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For the past three and a half years, Win32/Conficker has been the top threat found in enterprise environments. We have reported on Conficker in the Microsoft Security Intelligence Report since the second half of 2008. No new variants of Conficker have been released in years and the methods it uses to propagate are well known, but once it finds its way into an environment it can be difficult to eliminate it.
Figure 1 (left) and Figure 2 (right): Quarterly trends for the top 10 families detected on domain-joined computers in 2H12, by percentage of domain-joined computers reporting detections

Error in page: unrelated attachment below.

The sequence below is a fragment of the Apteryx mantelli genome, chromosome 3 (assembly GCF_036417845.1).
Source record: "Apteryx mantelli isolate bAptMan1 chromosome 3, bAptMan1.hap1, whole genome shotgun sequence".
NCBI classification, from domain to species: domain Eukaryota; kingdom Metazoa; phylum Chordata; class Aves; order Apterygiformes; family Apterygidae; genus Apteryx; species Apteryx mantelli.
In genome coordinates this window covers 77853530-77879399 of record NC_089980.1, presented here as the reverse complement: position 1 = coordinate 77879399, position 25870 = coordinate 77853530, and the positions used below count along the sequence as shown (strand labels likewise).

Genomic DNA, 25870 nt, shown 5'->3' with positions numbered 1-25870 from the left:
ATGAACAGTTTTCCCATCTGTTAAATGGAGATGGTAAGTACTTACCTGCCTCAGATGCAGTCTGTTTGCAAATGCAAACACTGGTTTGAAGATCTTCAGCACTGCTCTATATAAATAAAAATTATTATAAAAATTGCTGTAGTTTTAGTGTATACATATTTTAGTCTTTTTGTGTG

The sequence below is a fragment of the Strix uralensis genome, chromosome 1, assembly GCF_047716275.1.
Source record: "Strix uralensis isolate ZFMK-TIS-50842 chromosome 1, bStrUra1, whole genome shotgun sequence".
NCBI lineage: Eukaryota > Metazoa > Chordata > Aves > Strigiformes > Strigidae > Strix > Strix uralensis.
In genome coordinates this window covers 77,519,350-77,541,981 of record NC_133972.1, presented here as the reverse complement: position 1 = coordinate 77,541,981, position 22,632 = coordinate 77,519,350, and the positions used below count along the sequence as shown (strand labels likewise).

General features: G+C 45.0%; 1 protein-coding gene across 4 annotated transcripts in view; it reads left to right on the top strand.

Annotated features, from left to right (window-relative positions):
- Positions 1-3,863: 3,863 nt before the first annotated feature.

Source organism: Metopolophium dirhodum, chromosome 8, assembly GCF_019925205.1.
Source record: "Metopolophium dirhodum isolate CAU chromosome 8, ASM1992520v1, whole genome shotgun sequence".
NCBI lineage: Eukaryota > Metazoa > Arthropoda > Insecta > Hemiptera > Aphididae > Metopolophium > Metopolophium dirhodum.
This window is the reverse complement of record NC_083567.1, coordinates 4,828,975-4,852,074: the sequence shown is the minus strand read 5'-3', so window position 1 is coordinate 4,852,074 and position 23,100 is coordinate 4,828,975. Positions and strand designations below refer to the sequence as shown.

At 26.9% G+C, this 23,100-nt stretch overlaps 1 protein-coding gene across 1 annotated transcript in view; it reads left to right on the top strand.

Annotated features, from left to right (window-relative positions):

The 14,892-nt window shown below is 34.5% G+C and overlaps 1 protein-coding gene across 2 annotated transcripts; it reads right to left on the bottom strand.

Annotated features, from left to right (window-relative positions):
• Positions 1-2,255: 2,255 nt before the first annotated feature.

Figure 3: Quarterly trends for top 10 families detected on domain-joined computers 1Q11 to 4Q12
Perhaps more importantly, in the second half of 2012, 7 out of the top 10 threats affecting enterprises were known to be delivered through malicious websites; these threats are denoted with an asterisk in Figure 1 and include JS/IframeRef, Blacole, JS/BlacoleRef, Win32/Zbot (also known as Zeus), Win32/Sirefef, Win32/Dorkbot, and Win32/Pdfjsc.
Exploit activity has been at high levels, as I recently wrote in an article called “Exploit Activity at Highest Levels in Recent Times: The Importance of Keeping All Software Up To Date.” Data in the Microsoft Security Intelligence Report shows that attackers have been using exploits more and more over the past eighteen to twenty-four months. So it’s no surprise to see threats related to exploit activity in the top ten list of threats for the enterprise.
The Call to ActionThe good news is that enterprises can protect themselves using a number of mitigations, including:
Tim RainsDirectorTrustworthy Computing